While these challenges inspired increased appreciation for teachers, a lack of school support and school communication were the main factors identified by parents dissatisfied with the home schooling experience [8, 9]. Parents were also concerned about the impact of home schooling on child development, including potential delays in learning progress, increases in daily screen time and deteriorating mental health [7,8,9].

However, the impacts of home schooling are not universally negative, and current evidence suggests that parents’ feelings about home schooling may often be mixed [7]. Some parents found positives during school closures, including less time spent commuting and more time spent bonding with and getting to know their children, increasing family closeness. The home was also perceived to be a better learning environment for some children [7, 8].

Developing qualitative evidence can provide vital context around the impact of school closures and home schooling, describing parents’ experiences and potential drivers for increased levels of distress. Better understanding the positive and negative aspects of parents’ experiences of home schooling will enable the development of appropriate and effective support mechanisms for parents through ongoing periods of COVID-19 related restrictions and future school closures. Improved support for parental health and wellbeing is likely to positively impact the health and wellbeing of their children. Current qualitative explorations of parent experiences have focused on a single time-point, usually early in the pandemic, using convenience or social media samples [7,8,9]. The aim of the current study was to build on these findings by exploring experiences and reflections of parents, drawn from a representative sample of Australian adults, at multiple time-points during the pandemic. Data were collected across three time-points: [1] experiences during home schooling, [2] reflections about the home schooling experience when social distancing restrictions were being lifted, and [3] the perceived long term impacts of home schooling approximately 12 months after the first school closures and at the beginning of a new school year.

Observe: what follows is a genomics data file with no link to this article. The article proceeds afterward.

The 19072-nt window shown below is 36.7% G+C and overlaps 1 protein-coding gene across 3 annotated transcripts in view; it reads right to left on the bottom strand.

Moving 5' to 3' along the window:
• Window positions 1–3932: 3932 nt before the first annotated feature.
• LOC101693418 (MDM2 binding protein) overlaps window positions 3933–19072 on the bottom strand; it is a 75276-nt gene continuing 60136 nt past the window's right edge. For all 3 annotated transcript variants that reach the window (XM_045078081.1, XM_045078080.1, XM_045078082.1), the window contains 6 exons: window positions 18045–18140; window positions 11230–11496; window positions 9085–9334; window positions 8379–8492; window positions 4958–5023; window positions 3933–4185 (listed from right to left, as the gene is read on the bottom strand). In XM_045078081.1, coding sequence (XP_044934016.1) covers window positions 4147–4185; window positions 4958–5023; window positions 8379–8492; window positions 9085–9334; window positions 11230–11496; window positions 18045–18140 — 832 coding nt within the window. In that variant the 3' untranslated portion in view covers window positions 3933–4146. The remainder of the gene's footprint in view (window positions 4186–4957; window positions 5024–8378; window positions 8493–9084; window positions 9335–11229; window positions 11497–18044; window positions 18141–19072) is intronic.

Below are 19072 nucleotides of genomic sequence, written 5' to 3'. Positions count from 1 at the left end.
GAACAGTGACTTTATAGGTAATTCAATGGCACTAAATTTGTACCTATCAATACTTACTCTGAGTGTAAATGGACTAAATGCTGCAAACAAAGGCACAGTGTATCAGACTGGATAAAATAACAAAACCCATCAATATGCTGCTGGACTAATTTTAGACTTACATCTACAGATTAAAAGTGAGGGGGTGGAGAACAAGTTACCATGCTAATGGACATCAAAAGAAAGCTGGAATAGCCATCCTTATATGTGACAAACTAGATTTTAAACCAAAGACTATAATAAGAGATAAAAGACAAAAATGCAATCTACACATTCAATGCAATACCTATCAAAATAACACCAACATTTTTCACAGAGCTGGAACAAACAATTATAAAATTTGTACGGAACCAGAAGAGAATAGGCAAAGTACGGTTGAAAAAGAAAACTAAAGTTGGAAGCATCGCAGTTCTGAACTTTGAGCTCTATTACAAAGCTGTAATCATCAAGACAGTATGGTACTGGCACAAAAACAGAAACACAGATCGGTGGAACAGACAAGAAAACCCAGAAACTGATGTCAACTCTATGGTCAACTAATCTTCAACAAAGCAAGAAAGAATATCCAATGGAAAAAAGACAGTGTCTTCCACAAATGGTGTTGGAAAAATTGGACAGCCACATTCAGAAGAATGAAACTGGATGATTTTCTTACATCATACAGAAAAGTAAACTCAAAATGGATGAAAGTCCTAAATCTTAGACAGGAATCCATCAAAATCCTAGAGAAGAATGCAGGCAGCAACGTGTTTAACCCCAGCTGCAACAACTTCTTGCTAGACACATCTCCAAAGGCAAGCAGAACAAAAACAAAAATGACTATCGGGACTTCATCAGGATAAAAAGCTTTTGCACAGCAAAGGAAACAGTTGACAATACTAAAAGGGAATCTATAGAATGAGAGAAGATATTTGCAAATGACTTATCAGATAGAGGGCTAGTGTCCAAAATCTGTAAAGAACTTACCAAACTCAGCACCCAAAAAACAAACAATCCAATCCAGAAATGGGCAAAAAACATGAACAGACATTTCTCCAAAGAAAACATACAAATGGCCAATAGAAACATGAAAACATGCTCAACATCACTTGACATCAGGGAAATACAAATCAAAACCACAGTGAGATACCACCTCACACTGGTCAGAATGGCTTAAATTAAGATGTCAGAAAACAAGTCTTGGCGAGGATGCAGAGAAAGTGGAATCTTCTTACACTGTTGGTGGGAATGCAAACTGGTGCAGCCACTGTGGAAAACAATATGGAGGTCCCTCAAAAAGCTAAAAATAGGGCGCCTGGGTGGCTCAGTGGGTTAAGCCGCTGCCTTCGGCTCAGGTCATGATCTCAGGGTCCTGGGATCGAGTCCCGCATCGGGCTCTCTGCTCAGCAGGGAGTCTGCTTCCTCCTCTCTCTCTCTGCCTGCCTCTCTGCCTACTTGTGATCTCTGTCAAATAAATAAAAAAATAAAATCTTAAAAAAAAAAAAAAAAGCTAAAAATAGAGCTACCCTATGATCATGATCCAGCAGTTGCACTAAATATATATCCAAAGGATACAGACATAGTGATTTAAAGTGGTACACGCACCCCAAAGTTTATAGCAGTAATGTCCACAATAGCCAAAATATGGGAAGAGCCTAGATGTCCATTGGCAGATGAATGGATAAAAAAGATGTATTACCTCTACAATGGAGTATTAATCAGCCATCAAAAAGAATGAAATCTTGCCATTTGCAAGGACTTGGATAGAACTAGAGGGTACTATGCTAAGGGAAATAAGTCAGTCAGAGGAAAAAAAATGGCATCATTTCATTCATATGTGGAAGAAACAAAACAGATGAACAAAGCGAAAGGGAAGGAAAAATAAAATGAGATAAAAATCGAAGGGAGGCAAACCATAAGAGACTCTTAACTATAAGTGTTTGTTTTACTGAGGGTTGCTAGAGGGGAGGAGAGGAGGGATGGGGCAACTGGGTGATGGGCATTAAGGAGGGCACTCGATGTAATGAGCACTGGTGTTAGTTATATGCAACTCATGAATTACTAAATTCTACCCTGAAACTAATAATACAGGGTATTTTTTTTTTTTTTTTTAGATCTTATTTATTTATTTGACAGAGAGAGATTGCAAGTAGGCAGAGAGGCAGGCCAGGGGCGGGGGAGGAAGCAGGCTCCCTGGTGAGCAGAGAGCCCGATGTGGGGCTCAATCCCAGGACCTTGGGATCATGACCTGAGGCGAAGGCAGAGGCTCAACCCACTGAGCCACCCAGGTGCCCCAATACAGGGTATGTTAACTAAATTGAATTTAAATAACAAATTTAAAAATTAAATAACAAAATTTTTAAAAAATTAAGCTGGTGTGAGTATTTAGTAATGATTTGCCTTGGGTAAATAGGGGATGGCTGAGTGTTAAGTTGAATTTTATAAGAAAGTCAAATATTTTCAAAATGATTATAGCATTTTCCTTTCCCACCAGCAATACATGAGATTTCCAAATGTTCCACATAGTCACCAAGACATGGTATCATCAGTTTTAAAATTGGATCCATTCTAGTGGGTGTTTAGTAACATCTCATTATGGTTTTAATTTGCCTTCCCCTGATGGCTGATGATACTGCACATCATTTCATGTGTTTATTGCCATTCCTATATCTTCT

Participants and procedure

The Australian National COVID-19 Mental Health, Behaviour and Risk Communication (COVID-MHBRC) survey was established to longitudinally assess the impact of the COVID-19 pandemic on a representative sample of Australian adults aged 18 years and over [10]. Participants were required to be able to respond to an online English language survey. The study consisted of eight waves of data collection, administered through Qualtrics Research Services; the first seven waves were completed fortnightly online between March and June 2020, and the eighth was completed in March 2021. Participants were emailed an invitation to complete each survey and could submit it within a one-week window. Participants received up to five reminders to complete a survey during the week of data collection. Quota sampling was used to obtain a sample of the Australian population from market research panels that was representative on the bases of age group, gender and State/Territory. The study was approved by The Australian National University Human Research Ethics Committee (protocol 2020/152), and written informed consent was obtained from all participants prior to participating. The full study protocol is available online (

The first wave of data collection commenced on the 28th March 2020 (N = 1296). Besides demographics and background variables (collected in Wave 1), data for the current study were drawn from waves four (9–16 May 2020), seven (20–27 June 2020), and eight (2–9 March 2021). Over 73% of the initial sample was retained at Wave 2 (W2; N = 969). Attrition across subsequent waves was lower, consistently retaining over 90% wave-on-wave (N W3 = 952, W4 = 910, W5 = 874; W6 = 820; W7 = 762), until the 6-month follow-up at Wave 8, where 40% of participants returned to complete the final survey (W8; N = 519). Analyses were conducted on a subsample of participants who indicated that they had home schooled one or more children during COVID-19 (n W4 = 176, W7 = 145, W8 = 57). Participant characteristics are summarised in Table 1.

Table 1 Characteristics of parents/carers who had home schooled one or more children during COVID-19 at Wave 4 (N = 176)